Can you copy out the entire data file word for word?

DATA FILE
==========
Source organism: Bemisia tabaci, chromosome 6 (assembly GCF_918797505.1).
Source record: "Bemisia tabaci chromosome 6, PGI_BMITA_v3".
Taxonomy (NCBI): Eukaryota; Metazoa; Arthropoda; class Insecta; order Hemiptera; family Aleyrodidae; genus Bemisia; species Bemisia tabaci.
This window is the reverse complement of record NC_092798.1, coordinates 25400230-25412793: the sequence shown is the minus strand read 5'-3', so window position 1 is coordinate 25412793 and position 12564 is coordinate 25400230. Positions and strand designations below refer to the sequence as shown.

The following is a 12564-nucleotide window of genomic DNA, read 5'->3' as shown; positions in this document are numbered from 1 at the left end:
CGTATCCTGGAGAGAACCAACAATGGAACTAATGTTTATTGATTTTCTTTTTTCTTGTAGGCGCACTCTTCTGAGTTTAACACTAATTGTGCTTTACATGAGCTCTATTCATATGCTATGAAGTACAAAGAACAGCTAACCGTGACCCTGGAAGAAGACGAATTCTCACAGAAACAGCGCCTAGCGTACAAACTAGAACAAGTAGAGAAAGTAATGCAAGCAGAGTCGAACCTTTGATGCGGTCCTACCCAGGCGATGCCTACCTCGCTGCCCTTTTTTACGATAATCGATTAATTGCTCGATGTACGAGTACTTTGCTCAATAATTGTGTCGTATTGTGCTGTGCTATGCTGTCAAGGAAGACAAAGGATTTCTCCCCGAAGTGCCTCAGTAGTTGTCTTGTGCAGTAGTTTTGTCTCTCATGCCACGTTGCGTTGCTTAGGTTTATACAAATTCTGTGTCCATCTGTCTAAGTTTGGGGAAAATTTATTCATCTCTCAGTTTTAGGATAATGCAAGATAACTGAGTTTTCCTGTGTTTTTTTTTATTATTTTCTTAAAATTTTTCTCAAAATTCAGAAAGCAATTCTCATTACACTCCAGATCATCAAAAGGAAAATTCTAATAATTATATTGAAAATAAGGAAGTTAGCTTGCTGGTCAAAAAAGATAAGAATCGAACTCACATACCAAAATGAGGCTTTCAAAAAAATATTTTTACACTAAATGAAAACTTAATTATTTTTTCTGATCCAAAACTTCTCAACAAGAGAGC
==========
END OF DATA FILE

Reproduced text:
Source organism: Bemisia tabaci, chromosome 6 (assembly GCF_918797505.1).
Source record: "Bemisia tabaci chromosome 6, PGI_BMITA_v3".
Taxonomy (NCBI): Eukaryota; Metazoa; Arthropoda; class Insecta; order Hemiptera; family Aleyrodidae; genus Bemisia; species Bemisia tabaci.
This window is the reverse complement of record NC_092798.1, coordinates 25400230-25412793: the sequence shown is the minus strand read 5'-3', so window position 1 is coordinate 25412793 and position 12564 is coordinate 25400230. Positions and strand designations below refer to the sequence as shown.

The following is a 12564-nucleotide window of genomic DNA, read 5'->3' as shown; positions in this document are numbered from 1 at the left end:
CGTATCCTGGAGAGAACCAACAATGGAACTAATGTTTATTGATTTTCTTTTTTCTTGTAGGCGCACTCTTCTGAGTTTAACACTAATTGTGCTTTACATGAGCTCTATTCATATGCTATGAAGTACAAAGAACAGCTAACCGTGACCCTGGAAGAAGACGAATTCTCACAGAAACAGCGCCTAGCGTACAAACTAGAACAAGTAGAGAAAGTAATGCAAGCAGAGTCGAACCTTTGATGCGGTCCTACCCAGGCGATGCCTACCTCGCTGCCCTTTTTTACGATAATCGATTAATTGCTCGATGTACGAGTACTTTGCTCAATAATTGTGTCGTATTGTGCTGTGCTATGCTGTCAAGGAAGACAAAGGATTTCTCCCCGAAGTGCCTCAGTAGTTGTCTTGTGCAGTAGTTTTGTCTCTCATGCCACGTTGCGTTGCTTAGGTTTATACAAATTCTGTGTCCATCTGTCTAAGTTTGGGGAAAATTTATTCATCTCTCAGTTTTAGGATAATGCAAGATAACTGAGTTTTCCTGTGTTTTTTTTTATTATTTTCTTAAAATTTTTCTCAAAATTCAGAAAGCAATTCTCATTACACTCCAGATCATCAAAAGGAAAATTCTAATAATTATATTGAAAATAAGGAAGTTAGCTTGCTGGTCAAAAAAGATAAGAATCGAACTCACATACCAAAATGAGGCTTTCAAAAAAATATTTTTACACTAAATGAAAACTTAATTATTTTTTCTGATCCAAAACTTCTCAACAAGAGAGC